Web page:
I like this design, and it has some great information about what Facebook’s legal agreements really mean to members.  It’s a focused story that isn’t trying to tell the reader too much information.  The color scheme is so close to the official Facebook brand colors and design that it could easily be misunderstood as an official publication, which it isn’t.

The lack of clear title makes this infographic design hard to share.  Anyone that posts a link has to make up a related title, which will be very inconsistent.  The lack of clear title, also makes it more challenging for a reader to know why they should take the time to read the infographic.  The risk is being considered “just another infographic about Facebook” and ignored by readers.

The map data is clear and easy to read.  The affiliate connects are the most interesting part of this design.  When the privacy policy says they can share you personal information with Facebook Affiliates, this is who they actually mean.

We sourced this information from our own extensive corporate registration directory as well as from other public and subscription sources. Please note that not every jurisdiction makes comprehensive business registration readily available. As a result, there are likely even more Facebook affiliates than those listed above. However, we hope that this gives some sense of the extensive and rapidly expanding physical footprint of the social network.

Information sources were obviously a challenge, and the statement above is included under the design on the infographic landing page.  However, there is no Sources statement in the footer of the design itself, so when the infographic is shared on other sites there is no mention of where the data came from.  Infographic designs really need to have the data sources listing in the image file so they go with the infographic when shared online.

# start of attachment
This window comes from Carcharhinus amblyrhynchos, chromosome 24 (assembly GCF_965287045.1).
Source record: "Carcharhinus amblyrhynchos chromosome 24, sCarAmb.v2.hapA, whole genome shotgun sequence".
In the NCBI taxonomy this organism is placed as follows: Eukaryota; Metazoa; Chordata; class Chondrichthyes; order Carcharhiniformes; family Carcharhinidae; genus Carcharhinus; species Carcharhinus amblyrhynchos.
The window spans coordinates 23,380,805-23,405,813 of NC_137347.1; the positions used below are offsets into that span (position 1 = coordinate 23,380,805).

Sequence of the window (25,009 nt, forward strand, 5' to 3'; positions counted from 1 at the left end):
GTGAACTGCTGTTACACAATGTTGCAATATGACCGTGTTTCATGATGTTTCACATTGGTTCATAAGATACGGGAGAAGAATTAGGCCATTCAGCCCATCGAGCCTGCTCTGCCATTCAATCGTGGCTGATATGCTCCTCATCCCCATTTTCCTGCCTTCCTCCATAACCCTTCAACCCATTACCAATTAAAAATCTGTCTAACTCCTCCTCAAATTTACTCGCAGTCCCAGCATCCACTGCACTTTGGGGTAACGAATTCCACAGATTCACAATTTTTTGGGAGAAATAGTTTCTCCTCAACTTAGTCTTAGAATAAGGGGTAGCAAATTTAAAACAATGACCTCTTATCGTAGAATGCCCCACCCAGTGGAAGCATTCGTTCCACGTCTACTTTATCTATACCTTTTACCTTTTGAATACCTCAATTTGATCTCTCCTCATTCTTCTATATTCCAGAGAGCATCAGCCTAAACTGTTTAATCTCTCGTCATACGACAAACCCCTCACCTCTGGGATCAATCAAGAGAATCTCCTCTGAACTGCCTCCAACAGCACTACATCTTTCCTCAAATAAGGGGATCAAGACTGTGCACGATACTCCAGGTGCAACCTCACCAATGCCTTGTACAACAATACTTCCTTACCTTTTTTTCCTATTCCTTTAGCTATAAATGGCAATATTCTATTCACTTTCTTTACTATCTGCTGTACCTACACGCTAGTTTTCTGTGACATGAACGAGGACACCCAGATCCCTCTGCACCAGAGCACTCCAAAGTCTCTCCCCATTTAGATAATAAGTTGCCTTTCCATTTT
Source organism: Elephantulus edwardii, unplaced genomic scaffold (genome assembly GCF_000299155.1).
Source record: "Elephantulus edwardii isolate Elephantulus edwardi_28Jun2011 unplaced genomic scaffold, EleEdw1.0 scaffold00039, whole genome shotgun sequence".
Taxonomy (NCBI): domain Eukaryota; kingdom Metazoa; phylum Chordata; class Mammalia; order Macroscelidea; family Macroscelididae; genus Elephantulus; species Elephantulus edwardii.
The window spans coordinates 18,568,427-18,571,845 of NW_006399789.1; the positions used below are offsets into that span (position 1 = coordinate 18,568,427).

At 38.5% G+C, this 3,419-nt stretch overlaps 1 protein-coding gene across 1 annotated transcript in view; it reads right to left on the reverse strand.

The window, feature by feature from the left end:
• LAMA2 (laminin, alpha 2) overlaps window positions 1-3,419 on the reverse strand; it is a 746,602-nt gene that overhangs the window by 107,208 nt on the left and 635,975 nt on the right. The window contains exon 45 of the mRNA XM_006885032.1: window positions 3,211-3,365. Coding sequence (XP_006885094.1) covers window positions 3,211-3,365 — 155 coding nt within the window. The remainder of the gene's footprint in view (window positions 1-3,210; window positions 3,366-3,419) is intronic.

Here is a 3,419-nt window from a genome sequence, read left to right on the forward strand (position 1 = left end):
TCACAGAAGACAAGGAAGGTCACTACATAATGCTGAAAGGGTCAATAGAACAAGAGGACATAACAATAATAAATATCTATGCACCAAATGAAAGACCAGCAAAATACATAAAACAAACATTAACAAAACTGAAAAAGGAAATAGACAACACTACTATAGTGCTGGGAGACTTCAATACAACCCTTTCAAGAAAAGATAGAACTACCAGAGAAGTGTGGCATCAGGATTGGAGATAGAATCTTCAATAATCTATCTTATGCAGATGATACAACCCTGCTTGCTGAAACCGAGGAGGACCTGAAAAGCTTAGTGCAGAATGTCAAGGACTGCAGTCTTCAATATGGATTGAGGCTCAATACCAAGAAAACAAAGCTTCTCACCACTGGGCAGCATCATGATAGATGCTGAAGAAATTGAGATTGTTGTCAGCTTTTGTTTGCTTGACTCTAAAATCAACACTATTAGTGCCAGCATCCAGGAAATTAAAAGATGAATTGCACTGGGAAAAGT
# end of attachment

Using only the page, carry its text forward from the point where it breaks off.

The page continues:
Found on Infographic Journal

Monday
Oct012012

Honda Accord: 30 Years of U.S. Production

Honda Accord 30 Years of American Craftmanship infographic

Honda Accord: 30 Years of American Craftmanship is a large infographic from Honda America that was released as part of the release of the new 2013 model design of the Honda Accord in August.  Designed by Jeremy Yingling with InfoNewt (my company) this is a very brand specific, marketing-style infographic.

IN 2012, HONDA WILL MARK 30 YEARS OF ACCORD PRODUCTION IN THE UNITED STATES.

The first Japanese nameplate manufactured in the U.S., the second-generation Accord first rolled off the Marysville, Ohio assembly line in November of 1982. In the 30 years since, more than nine million U.S.-built1 Accords have helped define American manufacturing craftsmanship. The all-new 2013 Honda Accord will once again redefine space efficiency and driving joy in the midsize class, signaling the start of Honda’s next three-decade chapter of building the Accord in America. 

The 2013 model becomes the ninth major design generation of the Accord.  This gave us the opportunity to highlight differences each major model design has brought to the Accord over the last 30 years.  The design visualizes the major technical specifications, the major advancements included in the Accord and shows the multi-year periods that each design generation was available.  The eye-catching color-waterfall shows the available exterior colors available for every model year, and the milestones along the left-side of the design show the progression to reach a cumulative total over 9 million Accords produced in 2012 coming out of the manufacturing plant in Marysville, OH.